“The right to hold health care professionals and others accountable for violations of privacy and security laws, policies and procedures.”

    Early, accurate diagnosis and treatment to prevent and detect disease, disability, and death are fundamental patient rights. Health care services that do not provide patients with full disclosure to exercise their rights are dangerous and worthless. Kaiser Permanents is built on a foundation of lies. Like the “Ford Pinto,” Kaiser health care is unsafe at any speed.


    See how Kaiser Permanente Rigged Patient “Medical” Records

    To compare the two unaltered records against the altered records, click the link below that will take you to the full investigation. The records appear at the end of the report. The Huffington Post pickup up our investigation and did its own follow-up which is also available.

    Also, a second independent investigation, including supporting documents related to electronic “medical” records and their impact on patients, has been completed and added to the site. It can be accessed on the U.S. Department of Justice section of the site as identified by a photo of Eric Holder, Attorney General of the United States.


    P.S. The file that is posted is of a woman who demanded medical attention from her doctor after she took the initiative to get information relating to kidney disease.  She was motivated by reading  "Dear Abby."  The title of her story is "Kidney screening has changed her life."  Actually it saved it.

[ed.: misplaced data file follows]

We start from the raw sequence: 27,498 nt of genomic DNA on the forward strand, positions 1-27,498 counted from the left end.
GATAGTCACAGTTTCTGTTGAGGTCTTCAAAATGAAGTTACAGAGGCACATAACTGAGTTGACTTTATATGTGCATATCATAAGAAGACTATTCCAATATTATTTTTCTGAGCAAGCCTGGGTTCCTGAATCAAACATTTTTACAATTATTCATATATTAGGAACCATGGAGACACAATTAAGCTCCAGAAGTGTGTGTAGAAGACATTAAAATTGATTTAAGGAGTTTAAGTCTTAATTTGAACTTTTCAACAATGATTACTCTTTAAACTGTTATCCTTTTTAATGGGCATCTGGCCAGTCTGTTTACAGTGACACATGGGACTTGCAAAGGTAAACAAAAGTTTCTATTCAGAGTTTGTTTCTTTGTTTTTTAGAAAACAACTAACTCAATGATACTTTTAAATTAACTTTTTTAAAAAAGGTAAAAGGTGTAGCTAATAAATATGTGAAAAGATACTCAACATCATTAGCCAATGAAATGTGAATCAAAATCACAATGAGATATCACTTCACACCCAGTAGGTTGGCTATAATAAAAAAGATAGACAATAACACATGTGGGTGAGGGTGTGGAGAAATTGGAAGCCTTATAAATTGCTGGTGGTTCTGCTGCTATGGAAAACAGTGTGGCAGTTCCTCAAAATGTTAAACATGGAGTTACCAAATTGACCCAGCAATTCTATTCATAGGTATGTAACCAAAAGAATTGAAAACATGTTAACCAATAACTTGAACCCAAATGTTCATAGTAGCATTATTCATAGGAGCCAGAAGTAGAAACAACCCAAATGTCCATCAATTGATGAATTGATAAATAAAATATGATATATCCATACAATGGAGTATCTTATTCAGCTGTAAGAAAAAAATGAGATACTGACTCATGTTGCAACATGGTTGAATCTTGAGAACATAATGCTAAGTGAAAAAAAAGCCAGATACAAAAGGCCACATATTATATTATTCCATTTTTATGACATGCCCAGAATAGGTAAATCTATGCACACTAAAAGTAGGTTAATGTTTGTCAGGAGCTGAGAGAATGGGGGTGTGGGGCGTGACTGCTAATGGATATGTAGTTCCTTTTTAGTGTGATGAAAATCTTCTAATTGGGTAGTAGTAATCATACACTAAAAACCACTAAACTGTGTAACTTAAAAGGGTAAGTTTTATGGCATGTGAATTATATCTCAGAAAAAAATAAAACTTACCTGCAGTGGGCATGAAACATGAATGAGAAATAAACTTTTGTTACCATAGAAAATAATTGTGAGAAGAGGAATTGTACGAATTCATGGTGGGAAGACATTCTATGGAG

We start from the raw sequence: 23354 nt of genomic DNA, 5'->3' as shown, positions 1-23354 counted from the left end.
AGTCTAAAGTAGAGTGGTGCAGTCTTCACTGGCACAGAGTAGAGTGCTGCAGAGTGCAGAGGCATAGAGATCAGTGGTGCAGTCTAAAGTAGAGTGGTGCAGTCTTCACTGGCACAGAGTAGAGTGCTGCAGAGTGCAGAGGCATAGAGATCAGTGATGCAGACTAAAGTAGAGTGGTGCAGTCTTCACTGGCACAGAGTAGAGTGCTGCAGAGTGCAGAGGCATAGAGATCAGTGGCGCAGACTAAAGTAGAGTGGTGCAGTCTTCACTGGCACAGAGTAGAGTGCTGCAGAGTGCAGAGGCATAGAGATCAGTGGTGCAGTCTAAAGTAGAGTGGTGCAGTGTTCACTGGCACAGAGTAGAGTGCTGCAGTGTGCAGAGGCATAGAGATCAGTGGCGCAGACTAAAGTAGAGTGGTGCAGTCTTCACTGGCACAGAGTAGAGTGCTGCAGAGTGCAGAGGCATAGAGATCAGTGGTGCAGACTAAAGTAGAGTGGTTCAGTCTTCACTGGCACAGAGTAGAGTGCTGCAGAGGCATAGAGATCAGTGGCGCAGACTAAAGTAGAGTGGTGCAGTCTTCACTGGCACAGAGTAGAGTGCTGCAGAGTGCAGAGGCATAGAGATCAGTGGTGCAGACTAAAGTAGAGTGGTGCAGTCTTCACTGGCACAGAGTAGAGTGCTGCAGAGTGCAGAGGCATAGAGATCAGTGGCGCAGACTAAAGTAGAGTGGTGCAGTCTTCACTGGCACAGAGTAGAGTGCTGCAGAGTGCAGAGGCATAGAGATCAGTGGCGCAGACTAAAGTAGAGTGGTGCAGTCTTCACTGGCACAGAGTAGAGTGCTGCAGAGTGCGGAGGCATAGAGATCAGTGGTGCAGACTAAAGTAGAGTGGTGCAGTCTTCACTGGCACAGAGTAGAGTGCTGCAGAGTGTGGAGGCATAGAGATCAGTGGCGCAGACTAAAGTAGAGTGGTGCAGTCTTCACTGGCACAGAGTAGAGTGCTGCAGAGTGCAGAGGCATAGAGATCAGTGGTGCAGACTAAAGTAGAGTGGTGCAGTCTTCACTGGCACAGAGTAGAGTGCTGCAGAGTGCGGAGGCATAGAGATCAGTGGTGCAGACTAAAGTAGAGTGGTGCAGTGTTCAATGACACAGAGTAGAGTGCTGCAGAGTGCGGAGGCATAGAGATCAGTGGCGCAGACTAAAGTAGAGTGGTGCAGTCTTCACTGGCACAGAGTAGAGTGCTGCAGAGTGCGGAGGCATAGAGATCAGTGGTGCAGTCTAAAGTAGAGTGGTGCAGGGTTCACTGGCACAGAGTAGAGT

[1]Implementing KDOQI CKD Definition and Staging Guidelines in Southern California Kaiser Permanente,” Mark Rutkowski, MD, Research and Evaluation and Renal

    Program Administration, Southern California Kaiser Permanente, American Journal of Kidney Diseases, March, 2009.)



    Robert Finney, Ph.D., was Hewlett-Packard’s Health Care Cost Containment Manager. Jacquelyn Finney was a federal Medicare fraud investigator. Dr. Finney is the author of “HOW TO PLAY HMO HARDBALL: The Patient’s Self-Protection Manual.”